Oxidative stress - Processes known as the term "oxidative stress" are suspected from participating in aging and increased risk of cell mutations, which are very important for cancer patophysiology.

Cancer formation

Cancer formation is a complex process. Our body is a multicellular organism, which is - unlike single-cellular organisms - composed of billions of cells. Individual cells have unique specializations and they organized into organs and tissues. Each of these organs and tissues do their predetermined function and they are dependent on each other - brain is the control center (it controls our body, but it needs delivery of oxygen and nutrients), kidneys eliminate waste products, lungs ensure oxygenation of tissues, liver serves as a chemical factory of the body, skeleton and muscles provide stability and motion, etc.


Reproduction is one of the essential characteristics of life and this is also true for single cells.


Take one single-cell bacterium and put it into an environment with plenty of nutrients. It will reproduce and multiply, until all nutrients have been consumed. However, in our multicellular, organism, the body can not let the cells to grow and reproduce as they please. There are many regulatory mechanisms that cautiously control cell's life and its reproduction. When a cell stops responding to these regulatory mechanisms and begins to proliferate uncontrollably, it may cause formation of a cancer. This situation is usually related to a mutation in the genetic information of particular cell. Development of a dangerous cancer, however, usually needs a whole sequence of mutations and it is typically a chronic process.


As the cell gets out of control, it can be targeted by our immune system as a potential threat. Tumor cells are destroyed by our immunity, but unfortunately, they may have many tricks to protect themselves. For example, they change their surface structures such that our immune system can not recognize them. Some types of cancer cells can even grow special ability to force any attacking immune cell to commit suicide.

Evaluation of cancers

Tumors and their attributes can be characterized according to so-called typing, staging and grading.


Typing specifies the exact type of tissue, from which the tumor develops. Typing is stated thanks to histological examination of a sample of the tumor mass. Sometimes, however, the result of biopsy may be uncertain and the typing is not possible.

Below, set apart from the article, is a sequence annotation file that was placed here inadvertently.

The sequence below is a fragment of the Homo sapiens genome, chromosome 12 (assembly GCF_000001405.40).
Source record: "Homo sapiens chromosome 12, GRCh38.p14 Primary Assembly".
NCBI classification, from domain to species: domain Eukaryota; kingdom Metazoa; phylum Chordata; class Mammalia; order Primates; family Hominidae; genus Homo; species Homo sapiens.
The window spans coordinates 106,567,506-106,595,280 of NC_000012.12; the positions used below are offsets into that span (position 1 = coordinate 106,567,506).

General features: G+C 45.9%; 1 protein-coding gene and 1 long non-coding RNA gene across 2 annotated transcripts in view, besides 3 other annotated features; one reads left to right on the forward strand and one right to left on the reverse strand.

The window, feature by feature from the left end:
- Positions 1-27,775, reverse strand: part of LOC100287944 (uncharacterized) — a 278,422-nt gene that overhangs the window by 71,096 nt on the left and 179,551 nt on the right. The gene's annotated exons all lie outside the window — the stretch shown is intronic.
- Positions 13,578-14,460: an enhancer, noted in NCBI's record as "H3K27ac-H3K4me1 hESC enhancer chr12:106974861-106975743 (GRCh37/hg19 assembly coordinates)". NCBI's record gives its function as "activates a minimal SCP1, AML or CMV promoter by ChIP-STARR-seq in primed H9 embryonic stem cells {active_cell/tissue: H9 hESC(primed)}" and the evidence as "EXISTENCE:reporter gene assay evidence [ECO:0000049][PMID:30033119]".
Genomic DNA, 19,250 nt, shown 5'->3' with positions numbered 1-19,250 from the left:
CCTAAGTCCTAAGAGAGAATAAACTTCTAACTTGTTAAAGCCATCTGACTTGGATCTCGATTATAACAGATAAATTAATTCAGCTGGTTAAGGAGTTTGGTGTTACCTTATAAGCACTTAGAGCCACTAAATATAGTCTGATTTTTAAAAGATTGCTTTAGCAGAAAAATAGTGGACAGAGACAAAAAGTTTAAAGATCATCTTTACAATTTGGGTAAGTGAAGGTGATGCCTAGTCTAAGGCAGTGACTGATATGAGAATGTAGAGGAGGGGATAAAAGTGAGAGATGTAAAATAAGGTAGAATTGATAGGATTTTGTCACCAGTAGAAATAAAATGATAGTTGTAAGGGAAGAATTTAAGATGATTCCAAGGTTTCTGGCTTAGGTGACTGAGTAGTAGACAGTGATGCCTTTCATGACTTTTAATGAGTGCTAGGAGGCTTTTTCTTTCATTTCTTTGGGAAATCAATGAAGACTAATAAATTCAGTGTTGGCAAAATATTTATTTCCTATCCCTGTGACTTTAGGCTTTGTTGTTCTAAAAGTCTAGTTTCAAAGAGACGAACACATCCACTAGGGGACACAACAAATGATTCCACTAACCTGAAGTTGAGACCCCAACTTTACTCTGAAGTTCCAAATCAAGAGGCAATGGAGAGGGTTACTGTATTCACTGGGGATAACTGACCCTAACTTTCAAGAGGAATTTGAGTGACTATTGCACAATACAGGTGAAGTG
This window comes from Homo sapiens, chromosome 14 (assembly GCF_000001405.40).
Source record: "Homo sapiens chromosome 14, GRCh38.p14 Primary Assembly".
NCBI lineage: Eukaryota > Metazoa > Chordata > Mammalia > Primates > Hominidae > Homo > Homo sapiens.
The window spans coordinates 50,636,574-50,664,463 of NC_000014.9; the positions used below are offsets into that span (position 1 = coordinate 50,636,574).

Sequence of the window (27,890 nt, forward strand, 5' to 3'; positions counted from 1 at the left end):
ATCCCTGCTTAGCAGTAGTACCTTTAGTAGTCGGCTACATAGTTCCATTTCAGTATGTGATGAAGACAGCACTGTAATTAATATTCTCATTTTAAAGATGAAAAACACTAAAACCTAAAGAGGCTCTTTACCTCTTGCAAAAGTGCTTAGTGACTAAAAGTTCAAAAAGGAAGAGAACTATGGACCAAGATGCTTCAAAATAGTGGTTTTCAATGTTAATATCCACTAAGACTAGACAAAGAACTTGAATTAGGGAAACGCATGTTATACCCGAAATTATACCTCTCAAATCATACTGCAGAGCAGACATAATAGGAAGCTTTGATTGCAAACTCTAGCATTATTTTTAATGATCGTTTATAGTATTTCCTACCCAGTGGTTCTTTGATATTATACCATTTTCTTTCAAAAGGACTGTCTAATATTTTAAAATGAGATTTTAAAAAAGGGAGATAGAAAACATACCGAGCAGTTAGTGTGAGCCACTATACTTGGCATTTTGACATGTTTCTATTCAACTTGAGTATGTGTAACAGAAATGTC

Grading determines the maturity of the tumor. The higher is the grade, the less similar is the tumor tissue to the original tissue, from which it originates. Higher grade means also higher aggressiveness and dangerousness of the tumor. Grading is again determined by histological examination of a tumor sample.


Staging indicates the extension of tumor process in the body. We usually use the so-called TNM classification. TNM stage can be determined only after the patient is examined by imaging methods. The letter "T" stands for "tumor" and determines the extent of the primary tumor (size, growth into nearby anatomical structures, etc.). The greater is the local extent of the tumor, the greater is the "T" number.


The letter "N" means "Node" and it determines whether and how many local lymph nodes are affected by metastases. The higher is the number, the more massive is the affection. The value "N0" indicates that no local lymph node affection has been confirmed. The letter "M" determines whether there are any distant metastases, for example in the liver, lungs, brain, bones, etc. The value of M is either 0 (no confirmed metastases), or 1 (confirmed metastases).


For example, the TNM classification can be T2N0M1 in a certain tumor. That means the tumor has certain size (T2), that no local lymph nodes are affected by the tumor, but that we confirmed presence of distant metastasis (or metastases).

Symptoms of cancers

Cancers are very insidious and even-life threatening tumors may be asymptomatic for a long time. The symptoms may be divided into local and general.


Local manifestations can occur in all tumor types and they are caused by the tumor affection of local tissues, or organs. The problem is that majority of tumor symptoms may be also caused by other non-malignant diseases. For example, blood in stool may occur in colon cancer, but it is usually caused by hemorrhoids. The most local symptoms include:

Prolonged hoarseness

Hoarseness lasting more than two weeks is suspicious and it accompanies tumors that affected vocal cords. Hoarseness also occurs in upper respiratory tract infections, but it usually disappears within o week or two.

Blood in urine

Blood in urine may be a sign of urinary bladder cancer. Its early stages are well-treatable and therefore, this symptom should not be underestimated.

Blood in stool